The study hypothesis is that foods will sustain functional ingredients for an extended shelf life if compatible formulation, processing, and storage conditions are achieved. Current spaceflight foods are being evaluated to determine if their nutrient profile supports positioning as a functional food and if the stability of the bioactive compound within the food matrix over an extended shelf life correlates with the expected storage duration during the mission.
Twelve foods that were thought to have a significant concentration, or a concentration significantly greater than most spaceflight foods, of bioactive compounds (lycopene, lutein, omega-3 fatty acids, phenolics, sterols, and flavonoids) were selected for the study from the International Space Station food provisions. Recently produced food samples were sent by overnight shipment to the Food Composition Laboratory of the Linus Pauling Institute at Oregon State University (Corvallis, OR) for bioactive compound analysis. Three packages of each product were blended together for the analysis to reduce package-to-package variability. Samples were analyzed initially and after 3, 6, and 12 months of storage, dependent upon storage temperature (4°C, 21°C, or 35°C) within the Space Food Systems Laboratory environmental chambers. Final storage analysis will occur at 2 years.
The ability to provision high-lycopene, high-lutein, or high-omega-3 fatty acid foods within the spaceflight food system has been demonstrated by the identification of the foods of this study and their initial chemical analysis. Sterols can be supplied through cumulative diet; however, a single food with adequate sterol content for functionality is unlikely. Total polyphenol delivery appears stable and adequate, however the physiological relevance of the overall stability is currently unknown in relation to the importance and stability of individual phenolic compounds that were not specifically evaluated in this study. The stability of bioactive compounds within the identified foods varies with the bioactive compound and the storage temperature. The data would seem to suggest that some bioactive compounds, like lycopene, lutein, marine omega-3 fatty acids, and rice sterols, plateau at some equilibrium concentration. The anthocyanin stability is greatly related to storage conditions as is lutein stability in leafy vegetables. The sterol stability in nuts would seem to relate to storage duration but not temperature. More data is needed to confirm these observations.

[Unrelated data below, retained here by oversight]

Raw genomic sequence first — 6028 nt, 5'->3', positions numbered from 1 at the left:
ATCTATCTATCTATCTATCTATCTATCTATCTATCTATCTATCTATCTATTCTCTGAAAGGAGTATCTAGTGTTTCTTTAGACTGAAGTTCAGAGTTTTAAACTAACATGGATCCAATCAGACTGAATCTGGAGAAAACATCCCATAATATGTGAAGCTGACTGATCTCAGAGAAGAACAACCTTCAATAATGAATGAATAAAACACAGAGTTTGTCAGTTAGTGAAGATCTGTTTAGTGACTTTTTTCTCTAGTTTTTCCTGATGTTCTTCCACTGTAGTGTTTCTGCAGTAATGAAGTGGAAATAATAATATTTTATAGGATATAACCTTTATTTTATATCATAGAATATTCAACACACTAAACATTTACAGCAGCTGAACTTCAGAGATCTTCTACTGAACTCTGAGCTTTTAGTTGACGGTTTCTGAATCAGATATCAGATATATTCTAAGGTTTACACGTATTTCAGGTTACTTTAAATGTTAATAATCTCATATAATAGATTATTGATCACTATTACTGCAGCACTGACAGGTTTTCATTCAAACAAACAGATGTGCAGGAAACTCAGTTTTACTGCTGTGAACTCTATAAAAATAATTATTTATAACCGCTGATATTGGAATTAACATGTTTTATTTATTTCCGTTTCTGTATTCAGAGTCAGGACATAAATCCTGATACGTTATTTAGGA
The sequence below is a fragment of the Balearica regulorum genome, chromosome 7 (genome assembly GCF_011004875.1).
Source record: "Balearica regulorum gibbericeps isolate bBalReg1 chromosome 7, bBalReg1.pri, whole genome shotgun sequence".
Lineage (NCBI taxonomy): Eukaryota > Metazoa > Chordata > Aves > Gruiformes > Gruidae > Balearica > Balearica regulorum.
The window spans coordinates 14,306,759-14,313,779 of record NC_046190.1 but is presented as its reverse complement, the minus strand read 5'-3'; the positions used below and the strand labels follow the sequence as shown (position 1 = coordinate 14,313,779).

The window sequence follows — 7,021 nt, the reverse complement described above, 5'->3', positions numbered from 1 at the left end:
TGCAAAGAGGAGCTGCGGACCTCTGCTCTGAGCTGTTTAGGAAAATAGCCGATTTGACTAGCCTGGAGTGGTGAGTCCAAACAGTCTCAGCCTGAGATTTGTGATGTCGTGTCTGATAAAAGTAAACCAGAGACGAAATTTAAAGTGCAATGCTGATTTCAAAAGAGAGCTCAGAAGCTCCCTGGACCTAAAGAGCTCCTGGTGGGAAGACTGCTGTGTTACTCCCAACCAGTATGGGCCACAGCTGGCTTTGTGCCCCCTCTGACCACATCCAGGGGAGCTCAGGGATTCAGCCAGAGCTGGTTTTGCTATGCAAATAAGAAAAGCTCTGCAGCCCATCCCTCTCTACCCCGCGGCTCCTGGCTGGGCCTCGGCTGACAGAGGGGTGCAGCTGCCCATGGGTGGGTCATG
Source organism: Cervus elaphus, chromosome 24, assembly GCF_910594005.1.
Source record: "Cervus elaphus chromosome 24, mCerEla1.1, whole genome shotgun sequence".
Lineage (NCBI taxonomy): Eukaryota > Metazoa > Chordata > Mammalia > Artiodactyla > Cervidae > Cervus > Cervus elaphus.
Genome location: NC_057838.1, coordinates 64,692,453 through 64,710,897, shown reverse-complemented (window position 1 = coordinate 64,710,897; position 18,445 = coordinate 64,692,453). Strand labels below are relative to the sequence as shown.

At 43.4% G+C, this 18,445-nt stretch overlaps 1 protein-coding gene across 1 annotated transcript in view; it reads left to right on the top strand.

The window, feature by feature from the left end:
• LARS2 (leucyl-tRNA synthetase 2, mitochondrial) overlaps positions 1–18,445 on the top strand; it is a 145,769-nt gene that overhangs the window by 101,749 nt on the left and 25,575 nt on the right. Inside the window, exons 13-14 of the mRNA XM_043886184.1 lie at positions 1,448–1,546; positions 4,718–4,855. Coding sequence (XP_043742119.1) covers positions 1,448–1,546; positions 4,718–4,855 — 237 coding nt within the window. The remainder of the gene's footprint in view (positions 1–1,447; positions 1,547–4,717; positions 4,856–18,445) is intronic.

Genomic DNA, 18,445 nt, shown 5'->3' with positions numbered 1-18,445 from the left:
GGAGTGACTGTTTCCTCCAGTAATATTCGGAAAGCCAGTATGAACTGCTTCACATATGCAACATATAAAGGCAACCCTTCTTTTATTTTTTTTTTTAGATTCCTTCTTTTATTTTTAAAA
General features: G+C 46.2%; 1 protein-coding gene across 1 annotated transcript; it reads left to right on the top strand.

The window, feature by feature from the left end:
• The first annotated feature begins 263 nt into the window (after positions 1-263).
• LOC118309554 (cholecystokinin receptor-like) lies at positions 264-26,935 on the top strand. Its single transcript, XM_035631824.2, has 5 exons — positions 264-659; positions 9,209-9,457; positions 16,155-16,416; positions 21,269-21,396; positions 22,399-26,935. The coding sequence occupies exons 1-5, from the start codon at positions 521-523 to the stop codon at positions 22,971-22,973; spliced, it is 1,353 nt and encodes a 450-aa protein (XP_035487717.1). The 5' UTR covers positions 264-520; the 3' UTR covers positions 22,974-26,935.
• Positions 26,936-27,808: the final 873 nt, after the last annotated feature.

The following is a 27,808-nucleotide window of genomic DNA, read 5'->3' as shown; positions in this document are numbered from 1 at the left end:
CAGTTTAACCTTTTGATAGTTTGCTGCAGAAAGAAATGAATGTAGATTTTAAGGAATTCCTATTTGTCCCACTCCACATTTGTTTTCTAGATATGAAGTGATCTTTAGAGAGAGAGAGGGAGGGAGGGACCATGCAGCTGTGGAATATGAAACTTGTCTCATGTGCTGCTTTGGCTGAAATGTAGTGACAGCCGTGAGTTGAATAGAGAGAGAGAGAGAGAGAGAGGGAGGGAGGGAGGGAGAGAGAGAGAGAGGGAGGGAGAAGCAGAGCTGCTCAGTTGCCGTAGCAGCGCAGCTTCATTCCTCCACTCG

Some bioactive compounds can be supplied across the space food system through a variety of foods. However, omega-3 fatty acids, particularly EPA and DHA, and lutein are found in very specific food items. The ISS provisioning menu likely does not have a variety of foods with these specific bioactive compounds to fully institute a meal plan to address those health issues requiring compound-specific mitigation without creating a secondary issue of menu fatigue. It is yet unknown whether the bioactive compounds will remain stable over the extended shelf life of five years required for a Mars mission. The functionality only exists if the chemical stability of the compounds maintains the efficacious structure for a long shelf life. Hence, the viability of functional foods for spaceflight, or stabilization countermeasures if necessary, has yet to be established.
Abstracts for Journals and Proceedings
Bermudez-Aguirre L, Cooper M. "Functional Foods Baseline and Requirements Analysis." Presented at the 2015 NASA Human Research Program Investigators' Workshop, Galveston, Texas, January 13-15, 2015.
Abstract Book, 2015 NASA Human Research Program Investigators' Workshop, Galveston, Texas, January 13-15, 2015. , Jan-2015